This was originally posted by Dominic Tiano on April 23rd. Now that the NHL Entry Draft is upon us this week, here is his post refreshed and brought up for air. The only edits were to the actual draft positions, which reflect Boston’s 2nd-round exit at the hands of the Tampa Bay Lightning, moving five spots earlier than projected when the B’s finished with the NHL’s best regular season record.- KL
The Boston Bruins don’t have a first-round pick because of the deadline deal that brought Ondrej Kase to Boston. They also don’t have a fourth-round pick – traded to New Jersey that saw the Bruins acquire Marcus Johansson near the 2019 trade deadline.
That leaves the Bruins with 5 picks at the draft. My area is of course, the Ontario Hockey League, so that’s where we will focus for now:
Photo credit: Terry Wilson/OHL Images
ROUND 2, 58 OVERALL – ZAYDE WISDOM – KINGSTON FRONTENACS – RIGHT WING
Forgetting the fact that the Bruins have been looking for a second line right wing for some time now, Wisdom fits the bill as both a right winger and best player available.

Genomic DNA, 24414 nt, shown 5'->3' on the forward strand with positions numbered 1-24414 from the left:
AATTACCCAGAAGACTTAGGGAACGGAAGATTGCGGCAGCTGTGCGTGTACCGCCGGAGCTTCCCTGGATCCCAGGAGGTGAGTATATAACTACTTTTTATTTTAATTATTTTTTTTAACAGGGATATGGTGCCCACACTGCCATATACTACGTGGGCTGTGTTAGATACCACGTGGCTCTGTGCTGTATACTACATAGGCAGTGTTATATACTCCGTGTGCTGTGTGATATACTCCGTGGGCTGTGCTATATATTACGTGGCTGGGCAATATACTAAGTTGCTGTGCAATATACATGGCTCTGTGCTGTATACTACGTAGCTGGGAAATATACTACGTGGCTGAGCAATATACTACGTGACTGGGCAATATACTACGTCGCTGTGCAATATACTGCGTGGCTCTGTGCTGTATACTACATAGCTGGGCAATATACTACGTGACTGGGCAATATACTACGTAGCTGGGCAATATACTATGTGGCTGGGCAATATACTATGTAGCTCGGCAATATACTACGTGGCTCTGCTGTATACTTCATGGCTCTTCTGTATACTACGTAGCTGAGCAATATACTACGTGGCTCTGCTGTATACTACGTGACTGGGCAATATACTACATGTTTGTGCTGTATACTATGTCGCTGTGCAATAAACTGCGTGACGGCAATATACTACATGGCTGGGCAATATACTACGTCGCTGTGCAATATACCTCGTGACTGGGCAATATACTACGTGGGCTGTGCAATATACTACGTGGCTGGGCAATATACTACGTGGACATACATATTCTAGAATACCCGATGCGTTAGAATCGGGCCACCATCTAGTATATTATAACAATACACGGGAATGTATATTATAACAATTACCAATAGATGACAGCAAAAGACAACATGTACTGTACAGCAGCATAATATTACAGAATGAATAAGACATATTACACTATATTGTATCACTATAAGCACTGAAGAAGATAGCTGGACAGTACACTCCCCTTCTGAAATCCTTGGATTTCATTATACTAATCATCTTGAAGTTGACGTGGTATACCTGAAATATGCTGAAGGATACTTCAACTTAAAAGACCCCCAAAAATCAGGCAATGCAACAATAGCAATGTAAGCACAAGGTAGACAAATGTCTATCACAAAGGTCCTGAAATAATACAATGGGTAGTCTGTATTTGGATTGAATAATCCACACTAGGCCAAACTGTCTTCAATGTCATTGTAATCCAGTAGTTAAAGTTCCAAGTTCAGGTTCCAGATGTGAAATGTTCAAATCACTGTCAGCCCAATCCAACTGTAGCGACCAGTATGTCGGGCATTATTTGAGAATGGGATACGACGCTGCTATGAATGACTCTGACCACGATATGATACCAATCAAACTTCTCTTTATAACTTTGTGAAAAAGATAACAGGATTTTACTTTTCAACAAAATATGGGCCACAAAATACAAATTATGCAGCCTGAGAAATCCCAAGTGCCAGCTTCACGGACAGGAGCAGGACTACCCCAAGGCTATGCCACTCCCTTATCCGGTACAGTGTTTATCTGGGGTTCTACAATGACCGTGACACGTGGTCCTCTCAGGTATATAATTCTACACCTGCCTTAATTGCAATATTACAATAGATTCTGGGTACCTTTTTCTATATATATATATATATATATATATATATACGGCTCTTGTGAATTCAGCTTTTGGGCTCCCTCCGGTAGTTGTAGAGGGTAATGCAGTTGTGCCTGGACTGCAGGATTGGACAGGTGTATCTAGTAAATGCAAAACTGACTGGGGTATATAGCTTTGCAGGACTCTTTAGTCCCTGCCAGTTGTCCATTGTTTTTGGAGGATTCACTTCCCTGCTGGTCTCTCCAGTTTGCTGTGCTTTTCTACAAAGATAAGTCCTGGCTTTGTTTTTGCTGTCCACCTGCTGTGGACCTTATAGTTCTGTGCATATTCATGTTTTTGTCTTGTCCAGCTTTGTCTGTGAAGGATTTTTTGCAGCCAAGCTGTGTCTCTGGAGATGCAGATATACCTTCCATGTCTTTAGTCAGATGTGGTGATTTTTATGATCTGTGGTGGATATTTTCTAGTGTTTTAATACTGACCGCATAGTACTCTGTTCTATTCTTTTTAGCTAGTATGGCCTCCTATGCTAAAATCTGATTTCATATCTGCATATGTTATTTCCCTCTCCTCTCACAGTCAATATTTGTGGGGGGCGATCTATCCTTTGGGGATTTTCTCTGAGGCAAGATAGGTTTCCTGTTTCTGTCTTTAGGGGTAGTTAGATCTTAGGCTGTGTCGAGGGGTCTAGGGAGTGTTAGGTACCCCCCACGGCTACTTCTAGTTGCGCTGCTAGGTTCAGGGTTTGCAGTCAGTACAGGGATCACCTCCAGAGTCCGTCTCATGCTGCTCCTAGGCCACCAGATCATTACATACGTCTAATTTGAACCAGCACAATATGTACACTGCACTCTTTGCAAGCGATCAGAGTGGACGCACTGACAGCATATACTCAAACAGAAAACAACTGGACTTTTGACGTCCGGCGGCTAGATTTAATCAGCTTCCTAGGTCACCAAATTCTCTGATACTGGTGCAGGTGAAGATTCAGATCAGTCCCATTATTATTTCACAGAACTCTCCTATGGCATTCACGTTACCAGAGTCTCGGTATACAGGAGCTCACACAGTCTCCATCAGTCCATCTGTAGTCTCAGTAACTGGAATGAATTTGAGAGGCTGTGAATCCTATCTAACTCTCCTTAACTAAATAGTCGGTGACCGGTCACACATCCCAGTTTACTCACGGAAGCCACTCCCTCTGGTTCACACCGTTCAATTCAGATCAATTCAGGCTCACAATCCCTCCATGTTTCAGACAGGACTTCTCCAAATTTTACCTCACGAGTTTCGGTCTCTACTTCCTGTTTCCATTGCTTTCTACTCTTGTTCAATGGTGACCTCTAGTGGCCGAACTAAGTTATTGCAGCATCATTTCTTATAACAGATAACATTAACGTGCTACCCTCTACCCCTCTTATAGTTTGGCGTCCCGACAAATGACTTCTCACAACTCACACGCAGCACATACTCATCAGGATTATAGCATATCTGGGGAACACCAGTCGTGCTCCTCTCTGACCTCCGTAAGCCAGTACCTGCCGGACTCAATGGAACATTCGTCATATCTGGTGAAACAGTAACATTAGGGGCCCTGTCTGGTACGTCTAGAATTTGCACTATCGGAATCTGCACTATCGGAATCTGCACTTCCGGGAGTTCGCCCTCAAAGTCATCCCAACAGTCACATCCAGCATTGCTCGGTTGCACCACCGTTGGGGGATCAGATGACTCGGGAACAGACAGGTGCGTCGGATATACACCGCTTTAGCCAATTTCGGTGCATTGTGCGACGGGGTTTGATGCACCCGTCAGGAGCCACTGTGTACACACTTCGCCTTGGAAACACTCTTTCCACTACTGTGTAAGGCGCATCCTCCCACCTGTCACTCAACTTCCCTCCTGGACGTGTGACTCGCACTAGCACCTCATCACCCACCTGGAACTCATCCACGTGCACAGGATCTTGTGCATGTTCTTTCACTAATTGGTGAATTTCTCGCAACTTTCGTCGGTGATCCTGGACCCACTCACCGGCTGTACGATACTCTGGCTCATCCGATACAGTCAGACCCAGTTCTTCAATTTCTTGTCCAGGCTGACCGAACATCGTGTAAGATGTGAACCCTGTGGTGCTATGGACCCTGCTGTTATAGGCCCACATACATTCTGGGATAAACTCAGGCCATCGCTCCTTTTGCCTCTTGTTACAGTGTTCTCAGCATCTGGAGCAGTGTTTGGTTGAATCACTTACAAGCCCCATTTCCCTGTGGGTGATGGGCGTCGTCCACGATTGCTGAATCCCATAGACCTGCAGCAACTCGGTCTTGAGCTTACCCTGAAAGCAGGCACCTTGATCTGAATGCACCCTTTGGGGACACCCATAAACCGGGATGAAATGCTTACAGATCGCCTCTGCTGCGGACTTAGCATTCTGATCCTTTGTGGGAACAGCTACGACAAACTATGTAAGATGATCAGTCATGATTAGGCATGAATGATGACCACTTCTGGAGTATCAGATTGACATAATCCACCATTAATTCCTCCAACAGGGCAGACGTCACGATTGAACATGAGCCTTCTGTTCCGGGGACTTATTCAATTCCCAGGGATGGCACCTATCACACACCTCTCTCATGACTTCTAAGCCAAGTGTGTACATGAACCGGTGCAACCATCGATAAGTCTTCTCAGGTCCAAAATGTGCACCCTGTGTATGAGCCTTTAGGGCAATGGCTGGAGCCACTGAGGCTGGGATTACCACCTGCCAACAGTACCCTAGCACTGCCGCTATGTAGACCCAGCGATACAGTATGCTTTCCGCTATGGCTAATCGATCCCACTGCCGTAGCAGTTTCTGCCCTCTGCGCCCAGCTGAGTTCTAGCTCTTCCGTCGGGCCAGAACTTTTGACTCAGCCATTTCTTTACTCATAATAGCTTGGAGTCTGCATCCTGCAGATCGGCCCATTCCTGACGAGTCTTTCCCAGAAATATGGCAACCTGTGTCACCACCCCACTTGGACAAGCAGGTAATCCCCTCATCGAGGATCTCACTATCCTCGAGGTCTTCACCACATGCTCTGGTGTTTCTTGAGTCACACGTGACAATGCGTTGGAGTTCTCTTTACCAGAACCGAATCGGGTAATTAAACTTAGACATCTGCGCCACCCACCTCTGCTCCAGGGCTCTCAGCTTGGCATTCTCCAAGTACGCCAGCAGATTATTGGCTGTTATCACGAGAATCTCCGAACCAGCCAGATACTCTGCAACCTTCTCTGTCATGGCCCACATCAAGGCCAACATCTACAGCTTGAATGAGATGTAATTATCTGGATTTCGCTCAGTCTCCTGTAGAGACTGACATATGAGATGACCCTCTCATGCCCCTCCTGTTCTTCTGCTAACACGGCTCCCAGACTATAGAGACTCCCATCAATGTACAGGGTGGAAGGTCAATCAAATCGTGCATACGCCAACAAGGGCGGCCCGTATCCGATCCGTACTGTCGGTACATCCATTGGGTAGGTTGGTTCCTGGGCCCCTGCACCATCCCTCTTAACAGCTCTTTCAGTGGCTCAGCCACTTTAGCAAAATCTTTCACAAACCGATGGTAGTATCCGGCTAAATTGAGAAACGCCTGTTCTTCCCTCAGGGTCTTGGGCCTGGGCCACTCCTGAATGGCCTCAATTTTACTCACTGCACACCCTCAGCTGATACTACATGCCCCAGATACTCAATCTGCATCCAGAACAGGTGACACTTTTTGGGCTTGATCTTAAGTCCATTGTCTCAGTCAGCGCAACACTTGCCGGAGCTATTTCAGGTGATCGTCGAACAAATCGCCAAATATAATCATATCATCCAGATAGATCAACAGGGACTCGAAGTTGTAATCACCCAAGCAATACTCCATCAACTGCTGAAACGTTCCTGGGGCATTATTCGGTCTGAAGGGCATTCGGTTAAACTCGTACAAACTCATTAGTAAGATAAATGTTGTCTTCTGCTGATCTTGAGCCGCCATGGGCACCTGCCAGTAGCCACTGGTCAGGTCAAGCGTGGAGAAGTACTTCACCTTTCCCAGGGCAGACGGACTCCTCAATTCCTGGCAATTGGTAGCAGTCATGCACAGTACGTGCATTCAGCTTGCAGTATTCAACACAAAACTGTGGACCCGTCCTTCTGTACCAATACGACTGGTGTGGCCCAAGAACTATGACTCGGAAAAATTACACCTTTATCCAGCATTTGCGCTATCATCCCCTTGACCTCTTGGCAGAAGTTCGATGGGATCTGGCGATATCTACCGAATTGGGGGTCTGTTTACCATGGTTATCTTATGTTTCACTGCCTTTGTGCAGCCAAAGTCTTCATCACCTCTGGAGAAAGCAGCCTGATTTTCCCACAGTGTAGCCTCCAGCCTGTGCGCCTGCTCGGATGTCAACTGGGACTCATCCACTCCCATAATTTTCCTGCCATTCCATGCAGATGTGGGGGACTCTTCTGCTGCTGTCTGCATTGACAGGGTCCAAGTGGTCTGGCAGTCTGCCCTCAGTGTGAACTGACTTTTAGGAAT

Wisdom is a good skater with good speed and is markedly improved from a year ago. He is able to get on the forecheck quickly and create havoc. He darts into lanes quickly and without hesitation. He’s a small guy at 5’9” but built like a tank. Quite simply he is the little engine that can with a motor and work ethic that never hits pause.
Wisdom is not afraid to go to the dirty areas, in fact, he has a superb net front presence. You’ll find he parks himself in front of the blue paint and yes, he is hard to move. But he’ll also score the majority if his goals from the top of or in the paint. But he also has an excellent shot and release that can beat a goaltender from the high slot or coming down his wing. Frankly, with his ability to find open ice combined with his shot, we are a little bit surprised he doesn’t score more of those goals.
Wisdom has also improved on his puck possession and has learned the importance of maintaining possession in today’s game. He is strong on his feet and hard to separate from the puck. His body is always in a good position to protect the puck. We would like to see his playmaking skills improve. To put it in hockey terms, would like to see his hands catch up to his feet and his head.
ROUND 3, 89 OVERALL – RORY KERINS – SAULT STE MARIE GREYHOUNDS – CENTER